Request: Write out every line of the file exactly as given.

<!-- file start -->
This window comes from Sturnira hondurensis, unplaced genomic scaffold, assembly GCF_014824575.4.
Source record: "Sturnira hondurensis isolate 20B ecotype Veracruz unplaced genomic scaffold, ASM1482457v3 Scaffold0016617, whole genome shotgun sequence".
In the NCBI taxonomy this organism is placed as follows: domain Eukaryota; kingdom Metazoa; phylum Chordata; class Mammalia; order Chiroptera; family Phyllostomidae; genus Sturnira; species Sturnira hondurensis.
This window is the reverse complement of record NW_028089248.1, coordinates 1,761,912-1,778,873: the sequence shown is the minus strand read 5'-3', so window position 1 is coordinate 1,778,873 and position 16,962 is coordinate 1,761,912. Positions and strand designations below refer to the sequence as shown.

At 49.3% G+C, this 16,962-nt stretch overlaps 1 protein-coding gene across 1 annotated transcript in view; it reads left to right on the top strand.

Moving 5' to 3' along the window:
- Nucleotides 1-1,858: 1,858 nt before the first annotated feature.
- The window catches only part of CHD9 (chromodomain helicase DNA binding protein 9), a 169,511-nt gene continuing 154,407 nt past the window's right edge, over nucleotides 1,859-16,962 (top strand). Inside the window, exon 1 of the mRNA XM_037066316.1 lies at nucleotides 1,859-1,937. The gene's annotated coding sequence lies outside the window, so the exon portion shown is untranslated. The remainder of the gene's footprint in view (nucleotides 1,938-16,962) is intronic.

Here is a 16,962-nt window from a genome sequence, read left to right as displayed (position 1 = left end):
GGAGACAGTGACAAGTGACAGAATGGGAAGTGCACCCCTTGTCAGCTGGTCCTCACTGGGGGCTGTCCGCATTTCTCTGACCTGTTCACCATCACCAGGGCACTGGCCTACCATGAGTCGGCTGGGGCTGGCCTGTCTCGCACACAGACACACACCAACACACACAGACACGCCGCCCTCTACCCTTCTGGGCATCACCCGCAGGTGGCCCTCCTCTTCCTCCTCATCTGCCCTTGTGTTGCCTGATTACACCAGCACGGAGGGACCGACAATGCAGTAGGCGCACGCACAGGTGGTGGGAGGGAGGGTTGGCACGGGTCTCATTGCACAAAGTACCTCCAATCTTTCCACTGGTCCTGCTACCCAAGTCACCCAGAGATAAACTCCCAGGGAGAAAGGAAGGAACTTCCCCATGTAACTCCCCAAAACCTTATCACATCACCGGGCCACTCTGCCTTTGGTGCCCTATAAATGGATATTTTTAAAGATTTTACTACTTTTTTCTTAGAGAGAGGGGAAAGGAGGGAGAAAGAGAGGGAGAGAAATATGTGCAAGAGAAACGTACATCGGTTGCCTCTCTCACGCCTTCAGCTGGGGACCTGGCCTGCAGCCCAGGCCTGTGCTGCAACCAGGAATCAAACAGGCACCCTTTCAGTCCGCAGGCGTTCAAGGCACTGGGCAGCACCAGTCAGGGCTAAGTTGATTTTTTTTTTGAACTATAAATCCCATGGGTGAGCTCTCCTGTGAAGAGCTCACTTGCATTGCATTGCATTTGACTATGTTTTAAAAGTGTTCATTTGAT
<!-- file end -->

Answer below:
This window comes from Sturnira hondurensis, unplaced genomic scaffold, assembly GCF_014824575.4.
Source record: "Sturnira hondurensis isolate 20B ecotype Veracruz unplaced genomic scaffold, ASM1482457v3 Scaffold0016617, whole genome shotgun sequence".
In the NCBI taxonomy this organism is placed as follows: domain Eukaryota; kingdom Metazoa; phylum Chordata; class Mammalia; order Chiroptera; family Phyllostomidae; genus Sturnira; species Sturnira hondurensis.
This window is the reverse complement of record NW_028089248.1, coordinates 1,761,912-1,778,873: the sequence shown is the minus strand read 5'-3', so window position 1 is coordinate 1,778,873 and position 16,962 is coordinate 1,761,912. Positions and strand designations below refer to the sequence as shown.

At 49.3% G+C, this 16,962-nt stretch overlaps 1 protein-coding gene across 1 annotated transcript in view; it reads left to right on the top strand.

Moving 5' to 3' along the window:
- Nucleotides 1-1,858: 1,858 nt before the first annotated feature.
- The window catches only part of CHD9 (chromodomain helicase DNA binding protein 9), a 169,511-nt gene continuing 154,407 nt past the window's right edge, over nucleotides 1,859-16,962 (top strand). Inside the window, exon 1 of the mRNA XM_037066316.1 lies at nucleotides 1,859-1,937. The gene's annotated coding sequence lies outside the window, so the exon portion shown is untranslated. The remainder of the gene's footprint in view (nucleotides 1,938-16,962) is intronic.

Here is a 16,962-nt window from a genome sequence, read left to right as displayed (position 1 = left end):
GGAGACAGTGACAAGTGACAGAATGGGAAGTGCACCCCTTGTCAGCTGGTCCTCACTGGGGGCTGTCCGCATTTCTCTGACCTGTTCACCATCACCAGGGCACTGGCCTACCATGAGTCGGCTGGGGCTGGCCTGTCTCGCACACAGACACACACCAACACACACAGACACGCCGCCCTCTACCCTTCTGGGCATCACCCGCAGGTGGCCCTCCTCTTCCTCCTCATCTGCCCTTGTGTTGCCTGATTACACCAGCACGGAGGGACCGACAATGCAGTAGGCGCACGCACAGGTGGTGGGAGGGAGGGTTGGCACGGGTCTCATTGCACAAAGTACCTCCAATCTTTCCACTGGTCCTGCTACCCAAGTCACCCAGAGATAAACTCCCAGGGAGAAAGGAAGGAACTTCCCCATGTAACTCCCCAAAACCTTATCACATCACCGGGCCACTCTGCCTTTGGTGCCCTATAAATGGATATTTTTAAAGATTTTACTACTTTTTTCTTAGAGAGAGGGGAAAGGAGGGAGAAAGAGAGGGAGAGAAATATGTGCAAGAGAAACGTACATCGGTTGCCTCTCTCACGCCTTCAGCTGGGGACCTGGCCTGCAGCCCAGGCCTGTGCTGCAACCAGGAATCAAACAGGCACCCTTTCAGTCCGCAGGCGTTCAAGGCACTGGGCAGCACCAGTCAGGGCTAAGTTGATTTTTTTTTTGAACTATAAATCCCATGGGTGAGCTCTCCTGTGAAGAGCTCACTTGCATTGCATTGCATTTGACTATGTTTTAAAAGTGTTCATTTGAT